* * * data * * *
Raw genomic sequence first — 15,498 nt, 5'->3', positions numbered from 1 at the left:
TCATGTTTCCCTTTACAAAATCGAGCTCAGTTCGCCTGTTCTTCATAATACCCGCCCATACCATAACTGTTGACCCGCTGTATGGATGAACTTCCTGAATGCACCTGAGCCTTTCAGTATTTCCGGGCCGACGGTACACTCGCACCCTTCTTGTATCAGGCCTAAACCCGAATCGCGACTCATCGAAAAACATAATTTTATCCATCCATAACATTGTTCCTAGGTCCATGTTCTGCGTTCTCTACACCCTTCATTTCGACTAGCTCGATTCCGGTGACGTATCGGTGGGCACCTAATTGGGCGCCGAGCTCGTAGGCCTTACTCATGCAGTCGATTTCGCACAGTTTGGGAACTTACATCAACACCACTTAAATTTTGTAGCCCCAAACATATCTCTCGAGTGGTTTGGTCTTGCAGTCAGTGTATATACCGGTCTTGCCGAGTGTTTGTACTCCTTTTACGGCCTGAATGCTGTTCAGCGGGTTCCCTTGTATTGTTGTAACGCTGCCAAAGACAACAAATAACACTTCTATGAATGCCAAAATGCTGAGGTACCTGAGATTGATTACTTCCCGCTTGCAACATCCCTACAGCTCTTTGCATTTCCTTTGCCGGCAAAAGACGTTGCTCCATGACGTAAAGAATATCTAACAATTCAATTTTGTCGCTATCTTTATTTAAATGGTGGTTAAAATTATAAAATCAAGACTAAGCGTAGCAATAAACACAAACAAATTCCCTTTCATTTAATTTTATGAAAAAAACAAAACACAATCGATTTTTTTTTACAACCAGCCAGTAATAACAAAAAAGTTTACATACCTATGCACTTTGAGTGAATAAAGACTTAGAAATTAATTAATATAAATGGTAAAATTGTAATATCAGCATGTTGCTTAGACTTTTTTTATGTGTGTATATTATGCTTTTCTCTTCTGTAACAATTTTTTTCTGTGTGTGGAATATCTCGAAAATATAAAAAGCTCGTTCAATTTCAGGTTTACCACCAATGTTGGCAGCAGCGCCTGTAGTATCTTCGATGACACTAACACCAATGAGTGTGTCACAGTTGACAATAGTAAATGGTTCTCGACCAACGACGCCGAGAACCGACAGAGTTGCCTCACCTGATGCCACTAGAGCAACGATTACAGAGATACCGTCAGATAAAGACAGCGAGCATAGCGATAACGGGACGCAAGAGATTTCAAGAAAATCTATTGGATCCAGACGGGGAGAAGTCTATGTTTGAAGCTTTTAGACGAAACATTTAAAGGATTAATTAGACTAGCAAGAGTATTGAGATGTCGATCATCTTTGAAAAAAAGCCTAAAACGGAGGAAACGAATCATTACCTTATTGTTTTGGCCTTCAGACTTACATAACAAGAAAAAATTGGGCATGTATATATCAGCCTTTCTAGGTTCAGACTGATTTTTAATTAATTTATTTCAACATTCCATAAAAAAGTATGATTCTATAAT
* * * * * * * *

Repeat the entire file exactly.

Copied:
Raw genomic sequence first — 15,498 nt, 5'->3', positions numbered from 1 at the left:
TCATGTTTCCCTTTACAAAATCGAGCTCAGTTCGCCTGTTCTTCATAATACCCGCCCATACCATAACTGTTGACCCGCTGTATGGATGAACTTCCTGAATGCACCTGAGCCTTTCAGTATTTCCGGGCCGACGGTACACTCGCACCCTTCTTGTATCAGGCCTAAACCCGAATCGCGACTCATCGAAAAACATAATTTTATCCATCCATAACATTGTTCCTAGGTCCATGTTCTGCGTTCTCTACACCCTTCATTTCGACTAGCTCGATTCCGGTGACGTATCGGTGGGCACCTAATTGGGCGCCGAGCTCGTAGGCCTTACTCATGCAGTCGATTTCGCACAGTTTGGGAACTTACATCAACACCACTTAAATTTTGTAGCCCCAAACATATCTCTCGAGTGGTTTGGTCTTGCAGTCAGTGTATATACCGGTCTTGCCGAGTGTTTGTACTCCTTTTACGGCCTGAATGCTGTTCAGCGGGTTCCCTTGTATTGTTGTAACGCTGCCAAAGACAACAAATAACACTTCTATGAATGCCAAAATGCTGAGGTACCTGAGATTGATTACTTCCCGCTTGCAACATCCCTACAGCTCTTTGCATTTCCTTTGCCGGCAAAAGACGTTGCTCCATGACGTAAAGAATATCTAACAATTCAATTTTGTCGCTATCTTTATTTAAATGGTGGTTAAAATTATAAAATCAAGACTAAGCGTAGCAATAAACACAAACAAATTCCCTTTCATTTAATTTTATGAAAAAAACAAAACACAATCGATTTTTTTTTACAACCAGCCAGTAATAACAAAAAAGTTTACATACCTATGCACTTTGAGTGAATAAAGACTTAGAAATTAATTAATATAAATGGTAAAATTGTAATATCAGCATGTTGCTTAGACTTTTTTTATGTGTGTATATTATGCTTTTCTCTTCTGTAACAATTTTTTTCTGTGTGTGGAATATCTCGAAAATATAAAAAGCTCGTTCAATTTCAGGTTTACCACCAATGTTGGCAGCAGCGCCTGTAGTATCTTCGATGACACTAACACCAATGAGTGTGTCACAGTTGACAATAGTAAATGGTTCTCGACCAACGACGCCGAGAACCGACAGAGTTGCCTCACCTGATGCCACTAGAGCAACGATTACAGAGATACCGTCAGATAAAGACAGCGAGCATAGCGATAACGGGACGCAAGAGATTTCAAGAAAATCTATTGGATCCAGACGGGGAGAAGTCTATGTTTGAAGCTTTTAGACGAAACATTTAAAGGATTAATTAGACTAGCAAGAGTATTGAGATGTCGATCATCTTTGAAAAAAAGCCTAAAACGGAGGAAACGAATCATTACCTTATTGTTTTGGCCTTCAGACTTACATAACAAGAAAAAATTGGGCATGTATATATCAGCCTTTCTAGGTTCAGACTGATTTTTAATTAATTTATTTCAACATTCCATAAAAAAGTATGATTCTATAAT